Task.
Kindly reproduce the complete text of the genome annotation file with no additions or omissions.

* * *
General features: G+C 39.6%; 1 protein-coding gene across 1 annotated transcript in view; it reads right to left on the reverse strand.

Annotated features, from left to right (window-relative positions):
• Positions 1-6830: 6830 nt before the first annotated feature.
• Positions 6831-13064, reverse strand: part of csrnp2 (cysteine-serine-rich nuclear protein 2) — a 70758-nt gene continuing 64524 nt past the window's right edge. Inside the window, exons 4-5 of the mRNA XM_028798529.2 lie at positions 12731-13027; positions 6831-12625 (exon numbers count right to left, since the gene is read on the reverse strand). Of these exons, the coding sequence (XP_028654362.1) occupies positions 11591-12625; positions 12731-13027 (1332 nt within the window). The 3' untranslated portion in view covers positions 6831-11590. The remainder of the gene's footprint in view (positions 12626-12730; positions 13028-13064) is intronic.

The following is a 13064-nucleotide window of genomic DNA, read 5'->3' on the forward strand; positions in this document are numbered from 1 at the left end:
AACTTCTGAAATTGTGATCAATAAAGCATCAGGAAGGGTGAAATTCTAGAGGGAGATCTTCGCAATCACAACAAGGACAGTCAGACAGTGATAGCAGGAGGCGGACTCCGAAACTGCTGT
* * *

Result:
General features: G+C 39.6%; 1 protein-coding gene across 1 annotated transcript in view; it reads right to left on the reverse strand.

Annotated features, from left to right (window-relative positions):
• Positions 1-6830: 6830 nt before the first annotated feature.
• Positions 6831-13064, reverse strand: part of csrnp2 (cysteine-serine-rich nuclear protein 2) — a 70758-nt gene continuing 64524 nt past the window's right edge. Inside the window, exons 4-5 of the mRNA XM_028798529.2 lie at positions 12731-13027; positions 6831-12625 (exon numbers count right to left, since the gene is read on the reverse strand). Of these exons, the coding sequence (XP_028654362.1) occupies positions 11591-12625; positions 12731-13027 (1332 nt within the window). The 3' untranslated portion in view covers positions 6831-11590. The remainder of the gene's footprint in view (positions 12626-12730; positions 13028-13064) is intronic.

The following is a 13064-nucleotide window of genomic DNA, read 5'->3' on the forward strand; positions in this document are numbered from 1 at the left end:
AACTTCTGAAATTGTGATCAATAAAGCATCAGGAAGGGTGAAATTCTAGAGGGAGATCTTCGCAATCACAACAAGGACAGTCAGACAGTGATAGCAGGAGGCGGACTCCGAAACTGCTGT